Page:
Marines in the Korean War Commemorative Series: Over the Seawall - U.S. Marines at Inchon, Douglas MacArthur, President Truman, 1st Marine Division, Wolmi-Do
This official U.S. Marine Corps history provides unique information about an important aspect of the Korean War. Some of the subjects included in this history: Major General Field Harris, Colonel Lewis B. Chesty Puller, Major General Oliver P. Smith, 1st Marine Division, and more. More
This official U.S. Marine Corps history provides unique information about an important aspect of the Korean War. Some of the subjects included in this history: Major General Field Harris, Colonel Lewis B. Chesty Puller, Major General Oliver P. Smith, 1st Marine Division, General Douglas MacArthur, President Truman, USS Mount McKinley, Wolmi-Do, the drive to Kimpo, amphibious assault, DUKWs.
Here is an excerpt:
Just three weeks away and there was still no approval from Washington for the Marines to land at Inchon on 15 September 1950. General of the Army Douglas MacArthur, determined to beat down the opposition to the landing, called a conference for late in the day, 23 August, at his headquarters in the Dai Ichi building in Tokyo. As Commander in Chief, Far East (CinCFE), MacArthur considered himself empowered to conduct military operations more-or-less as he saw fit. But for an operation of the magnitude of Inchon and the resources it would require he needed approval from the highest level.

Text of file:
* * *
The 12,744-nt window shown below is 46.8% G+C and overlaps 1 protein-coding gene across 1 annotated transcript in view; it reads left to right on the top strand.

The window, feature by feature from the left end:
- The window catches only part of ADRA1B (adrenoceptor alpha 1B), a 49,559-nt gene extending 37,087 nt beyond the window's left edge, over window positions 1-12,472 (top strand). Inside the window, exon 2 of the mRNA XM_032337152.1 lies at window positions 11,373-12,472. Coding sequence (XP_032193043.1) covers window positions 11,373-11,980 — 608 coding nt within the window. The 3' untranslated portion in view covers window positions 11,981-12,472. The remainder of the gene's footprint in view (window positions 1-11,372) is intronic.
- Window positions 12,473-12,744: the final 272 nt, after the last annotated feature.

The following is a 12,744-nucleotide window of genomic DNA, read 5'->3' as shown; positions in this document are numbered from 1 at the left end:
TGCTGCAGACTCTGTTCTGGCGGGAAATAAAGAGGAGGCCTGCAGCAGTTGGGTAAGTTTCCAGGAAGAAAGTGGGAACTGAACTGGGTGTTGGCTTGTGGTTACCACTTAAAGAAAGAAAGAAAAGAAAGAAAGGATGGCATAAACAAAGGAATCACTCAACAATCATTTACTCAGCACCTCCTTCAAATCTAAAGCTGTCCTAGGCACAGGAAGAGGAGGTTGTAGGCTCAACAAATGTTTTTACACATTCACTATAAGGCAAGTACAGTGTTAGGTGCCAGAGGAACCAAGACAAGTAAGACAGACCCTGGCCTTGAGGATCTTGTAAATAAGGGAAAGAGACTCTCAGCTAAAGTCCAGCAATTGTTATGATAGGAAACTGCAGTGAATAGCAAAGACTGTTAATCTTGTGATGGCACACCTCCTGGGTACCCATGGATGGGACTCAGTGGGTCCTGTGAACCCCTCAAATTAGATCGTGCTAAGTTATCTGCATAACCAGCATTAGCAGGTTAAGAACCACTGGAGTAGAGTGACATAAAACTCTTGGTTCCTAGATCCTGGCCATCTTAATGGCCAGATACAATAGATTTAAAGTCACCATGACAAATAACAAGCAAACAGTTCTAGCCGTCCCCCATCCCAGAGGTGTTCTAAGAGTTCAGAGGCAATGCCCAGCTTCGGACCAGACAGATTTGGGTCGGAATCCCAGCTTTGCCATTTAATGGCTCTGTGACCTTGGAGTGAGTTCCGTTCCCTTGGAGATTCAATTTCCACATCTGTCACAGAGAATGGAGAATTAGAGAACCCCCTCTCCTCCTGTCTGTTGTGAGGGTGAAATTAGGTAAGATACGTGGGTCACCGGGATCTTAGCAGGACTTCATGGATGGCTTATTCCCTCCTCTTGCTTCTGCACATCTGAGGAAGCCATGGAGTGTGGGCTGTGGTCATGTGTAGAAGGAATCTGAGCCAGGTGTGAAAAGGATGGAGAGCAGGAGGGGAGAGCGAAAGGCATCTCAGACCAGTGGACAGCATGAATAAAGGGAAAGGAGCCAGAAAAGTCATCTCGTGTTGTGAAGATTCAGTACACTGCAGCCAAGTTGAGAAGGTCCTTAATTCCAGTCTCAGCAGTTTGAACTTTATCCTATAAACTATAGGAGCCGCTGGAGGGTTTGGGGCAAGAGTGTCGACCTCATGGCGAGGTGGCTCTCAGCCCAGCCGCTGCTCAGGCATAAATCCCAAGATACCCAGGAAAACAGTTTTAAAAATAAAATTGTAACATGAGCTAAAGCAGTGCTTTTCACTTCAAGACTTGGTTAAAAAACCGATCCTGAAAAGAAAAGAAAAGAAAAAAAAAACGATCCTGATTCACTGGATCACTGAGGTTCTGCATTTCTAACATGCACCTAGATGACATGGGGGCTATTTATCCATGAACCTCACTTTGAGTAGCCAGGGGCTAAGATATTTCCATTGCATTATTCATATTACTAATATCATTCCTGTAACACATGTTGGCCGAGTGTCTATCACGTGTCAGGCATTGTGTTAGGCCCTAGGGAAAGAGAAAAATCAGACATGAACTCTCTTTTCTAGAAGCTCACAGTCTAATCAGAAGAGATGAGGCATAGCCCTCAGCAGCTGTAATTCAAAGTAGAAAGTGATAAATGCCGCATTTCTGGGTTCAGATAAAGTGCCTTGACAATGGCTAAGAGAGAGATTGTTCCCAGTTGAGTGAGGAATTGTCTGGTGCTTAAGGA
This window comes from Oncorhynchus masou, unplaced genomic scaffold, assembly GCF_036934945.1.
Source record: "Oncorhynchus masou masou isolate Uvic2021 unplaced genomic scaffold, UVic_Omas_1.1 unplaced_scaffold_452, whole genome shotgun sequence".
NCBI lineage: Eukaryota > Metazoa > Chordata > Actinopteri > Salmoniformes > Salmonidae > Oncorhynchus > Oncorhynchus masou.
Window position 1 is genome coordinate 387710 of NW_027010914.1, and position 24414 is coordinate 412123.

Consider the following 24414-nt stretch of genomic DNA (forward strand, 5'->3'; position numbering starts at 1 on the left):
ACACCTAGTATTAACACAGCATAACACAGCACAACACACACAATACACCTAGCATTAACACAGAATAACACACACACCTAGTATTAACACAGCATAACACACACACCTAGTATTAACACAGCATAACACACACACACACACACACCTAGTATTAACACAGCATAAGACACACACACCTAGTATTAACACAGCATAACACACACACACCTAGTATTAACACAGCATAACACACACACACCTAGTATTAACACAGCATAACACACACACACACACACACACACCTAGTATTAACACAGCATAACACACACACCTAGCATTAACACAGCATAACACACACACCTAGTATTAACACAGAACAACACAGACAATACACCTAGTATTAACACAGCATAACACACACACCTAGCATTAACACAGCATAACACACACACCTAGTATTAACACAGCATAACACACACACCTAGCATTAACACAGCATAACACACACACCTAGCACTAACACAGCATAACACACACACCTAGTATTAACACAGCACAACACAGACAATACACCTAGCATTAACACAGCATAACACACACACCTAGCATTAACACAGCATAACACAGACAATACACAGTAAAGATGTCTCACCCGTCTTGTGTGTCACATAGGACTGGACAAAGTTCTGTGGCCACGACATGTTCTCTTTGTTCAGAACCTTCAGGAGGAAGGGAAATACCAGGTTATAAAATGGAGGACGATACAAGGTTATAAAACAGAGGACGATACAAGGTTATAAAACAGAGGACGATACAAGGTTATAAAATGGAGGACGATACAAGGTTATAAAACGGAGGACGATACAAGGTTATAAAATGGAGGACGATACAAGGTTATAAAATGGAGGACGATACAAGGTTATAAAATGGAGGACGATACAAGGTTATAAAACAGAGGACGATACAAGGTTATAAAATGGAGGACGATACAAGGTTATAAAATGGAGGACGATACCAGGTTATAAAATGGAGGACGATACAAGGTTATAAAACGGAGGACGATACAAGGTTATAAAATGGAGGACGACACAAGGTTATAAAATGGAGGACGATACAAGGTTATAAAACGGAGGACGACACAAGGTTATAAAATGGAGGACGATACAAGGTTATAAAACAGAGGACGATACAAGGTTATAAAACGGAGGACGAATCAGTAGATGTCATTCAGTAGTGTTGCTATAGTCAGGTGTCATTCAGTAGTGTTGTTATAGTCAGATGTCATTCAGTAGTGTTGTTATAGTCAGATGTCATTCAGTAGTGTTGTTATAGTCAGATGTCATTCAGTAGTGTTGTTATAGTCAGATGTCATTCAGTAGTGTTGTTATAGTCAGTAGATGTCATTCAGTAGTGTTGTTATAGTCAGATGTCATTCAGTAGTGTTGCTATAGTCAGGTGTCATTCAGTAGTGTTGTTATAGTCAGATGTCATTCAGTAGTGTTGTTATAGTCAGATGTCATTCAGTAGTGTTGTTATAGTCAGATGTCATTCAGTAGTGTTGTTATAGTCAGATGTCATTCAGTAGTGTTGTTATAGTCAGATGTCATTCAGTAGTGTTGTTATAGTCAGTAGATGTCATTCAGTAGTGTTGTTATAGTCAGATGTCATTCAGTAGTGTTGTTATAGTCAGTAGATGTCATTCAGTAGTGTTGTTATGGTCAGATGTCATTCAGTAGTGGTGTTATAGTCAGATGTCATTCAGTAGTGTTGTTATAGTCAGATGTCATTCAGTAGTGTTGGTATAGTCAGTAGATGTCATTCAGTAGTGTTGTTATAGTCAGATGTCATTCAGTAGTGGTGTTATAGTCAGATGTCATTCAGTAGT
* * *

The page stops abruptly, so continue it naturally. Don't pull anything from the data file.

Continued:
The Joint Chiefs of Staff (JCS), doubtful of the landing's chances of success, had sent out the Army Chief of Staff, General J. Lawton Collins, and the Chief of Naval Operations, Admiral Forrest P. Sherman, to review the situation directly with MacArthur. Now he would have to overcome their skeptical resistance. Collins was the JCS executive agent for the Far East Command and nominally higher in the chain-of-command than MacArthur—but only nominally. In World War I MacArthur was already a brigadier general when Collins was barely a captain. Now MacArthur had five stars and Collins four.
On this afternoon, First Lieutenant Alexander M. Haig's task was to lay out the pads of paper, pencils, and water glasses on the table of the sixth floor conference room. This done, he took his post seated in a straight-backed chair just outside the door. Haig, then the junior aide-de-camp to MacArthur's chief of staff, was destined to become, many years later, the Secretary of State.
The Marine Corps would have no voice at the meeting. The Corps had neither membership nor representation on the JCS. Admiral Sherman, not a strong champion of Marine Corps interests, was the service chief most directly concerned with the amphibious phase of the still tentative operation.
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